Is Divorce Really Different For The Military?

Is Divorce Really Different For The Military?

According to Defense Department info, divorce rates among the military are on a steady increase, from 2.6 percent in 2001 (when the U.S. forces began operations in Afghanistan) to 3.7 percent in 2011. There is no single reason for this increase, but for many military spouses, it can be difficult to lose the connection the unique culture that military members have on top of the normal stress and sadness of a divorce. However, a military divorce has both emotional and practical components. Understanding military divorces will do a lot to ensure a fair and balanced outcome. This entails not only knowing the differing laws as well and how they apply versus civilians, but an understanding of military divorce benefits and how they can help both you, your former spouse, and your children, if applicable.

What Are The Differences?

When it comes to being divorced in the military, the differences between this and civilian divorce aren’t necessarily in the letter of the law. Instead, the biggest issues you are likely to deal with are factors of the military lifestyle that impede and alter the typical divorce process. For example, if one of you are on active duty or has a permanent station overseas, this may extend the amount of time the process takes. Some states have relaxed the residency requirements for active duty service personnel who want to file for divorce in the state he or she is stationed, but this is no guarantee. As a rule of thumb, you will generally have one of three options when it comes to where to file for divorce.

  • State where the spouse filing resides.
  • State where the military member is stationed.
  • State where the military member claims legal residency.

At this point, state law will take over with regard to things like property distribution, custody, and child support.

Another area where things are different is when it comes to how benefits are handled. Our country provides great benefits to military and their families, but what happens when the family is changed? One of the first things you should do is understand the Uniformed Services Former Spouses’ Protection Act.  The aim of this is to provide a federal statute for the military, guiding them to accept state statutes on addressing issues, such as child support, spousal support, and military retirement pay/pension. Depending on the state, military retired pay may be able to be accepted as property as opposed to income, which requires a radically different legal approach during divorce.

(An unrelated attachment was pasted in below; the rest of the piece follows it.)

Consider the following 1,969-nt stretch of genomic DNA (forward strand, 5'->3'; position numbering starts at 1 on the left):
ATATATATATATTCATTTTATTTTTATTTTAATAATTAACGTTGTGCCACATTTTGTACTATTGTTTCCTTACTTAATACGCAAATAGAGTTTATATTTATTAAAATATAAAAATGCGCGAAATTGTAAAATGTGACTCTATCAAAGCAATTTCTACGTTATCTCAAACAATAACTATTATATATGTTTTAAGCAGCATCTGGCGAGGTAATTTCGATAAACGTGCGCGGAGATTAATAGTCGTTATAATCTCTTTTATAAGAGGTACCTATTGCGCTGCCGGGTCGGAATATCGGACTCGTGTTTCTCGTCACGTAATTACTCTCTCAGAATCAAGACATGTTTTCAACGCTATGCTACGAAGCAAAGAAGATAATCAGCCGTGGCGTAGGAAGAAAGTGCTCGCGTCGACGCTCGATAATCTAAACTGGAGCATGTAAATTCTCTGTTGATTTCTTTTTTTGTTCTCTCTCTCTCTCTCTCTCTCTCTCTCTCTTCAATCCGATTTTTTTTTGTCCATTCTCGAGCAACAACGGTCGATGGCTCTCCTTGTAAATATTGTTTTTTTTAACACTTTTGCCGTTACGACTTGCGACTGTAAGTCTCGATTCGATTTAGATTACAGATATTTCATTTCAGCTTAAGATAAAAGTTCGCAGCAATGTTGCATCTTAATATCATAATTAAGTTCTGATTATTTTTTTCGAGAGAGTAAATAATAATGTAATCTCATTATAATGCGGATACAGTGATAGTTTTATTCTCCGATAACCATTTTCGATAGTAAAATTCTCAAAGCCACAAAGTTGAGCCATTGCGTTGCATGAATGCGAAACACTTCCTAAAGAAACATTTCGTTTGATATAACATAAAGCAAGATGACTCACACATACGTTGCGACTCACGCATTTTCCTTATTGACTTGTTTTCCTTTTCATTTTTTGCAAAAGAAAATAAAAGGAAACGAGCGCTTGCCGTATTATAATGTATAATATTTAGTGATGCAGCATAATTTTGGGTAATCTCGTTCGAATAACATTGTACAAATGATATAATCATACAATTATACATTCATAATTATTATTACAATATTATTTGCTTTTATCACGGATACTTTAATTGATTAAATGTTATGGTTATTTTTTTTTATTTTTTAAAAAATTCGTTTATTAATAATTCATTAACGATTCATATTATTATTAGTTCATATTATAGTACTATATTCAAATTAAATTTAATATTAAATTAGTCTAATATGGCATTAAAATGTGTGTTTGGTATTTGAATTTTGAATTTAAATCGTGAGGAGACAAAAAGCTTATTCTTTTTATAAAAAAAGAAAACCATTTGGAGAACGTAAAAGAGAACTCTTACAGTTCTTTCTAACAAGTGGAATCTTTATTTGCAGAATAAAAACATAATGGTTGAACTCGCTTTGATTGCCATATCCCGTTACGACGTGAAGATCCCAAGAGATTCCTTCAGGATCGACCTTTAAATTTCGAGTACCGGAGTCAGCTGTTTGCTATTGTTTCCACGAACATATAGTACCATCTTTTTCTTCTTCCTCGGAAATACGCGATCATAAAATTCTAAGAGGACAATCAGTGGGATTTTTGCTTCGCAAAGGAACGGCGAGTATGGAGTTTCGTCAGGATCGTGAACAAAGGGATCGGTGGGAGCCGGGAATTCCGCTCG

In some cases, the military has provisions to help in this regard. For example, payment of the former spouse’s share of military retirement is paid directly by the Defense Finance and Accounting Service (DFAS) to the former spouse if there were at least 10 years of marriage that overlapped with 10 years of military service. If you have served for less than 10 years, a court may authorize you to pay a portion, but payment would come from the spouse as opposed to directly from the DFAS. Long-time military spouses are also entitled to other benefits like full medical, commissary and exchange privileges when:

  • The couple was married for 20 years or more.le service toward retirement pay.
  • There was at least a 20-year overlap of marriage and military service.

Seeking A Professional

While the military’s rules on the books are designed to help military spouses, there are tons of different scenarios where the laws on rules on the books don’t provide a clear answer to a certain scenario. For this reason, getting a proper divorce lawyer is not something that you want to try to skimp on. The military can help you get the ball rolling with legal assistance attorneys who are located on most bases. They can’t actually represent you, but their role is to provide you with some guidance as well as fulfilling certain tasks like:

  • Writing letters for you.
  • Reviewing and revising legal documents.
  • Negotiating on your behalf,
  • Answering questions, including those of your private lawyer, if you have one.

Both members and spouses of service members can seek out one of these military assistance lawyers from any branch, and while they are an asset, private attorneys will be often able to put together custom work for your life situation. Try to keep in mind when you are looking for a lawyer to find someone with knowledge both of the military benefits system as well as the state laws on the books where you choose to file. If possible, ask if they have done military divorces.

In a way, the ways that military divorce differs can be more frustrating than simply different laws, as you often have to do your own legwork to figure out what applies to you. However, by doing your due diligence and getting help when it fails, you can ensure you still get what you are entitled to.

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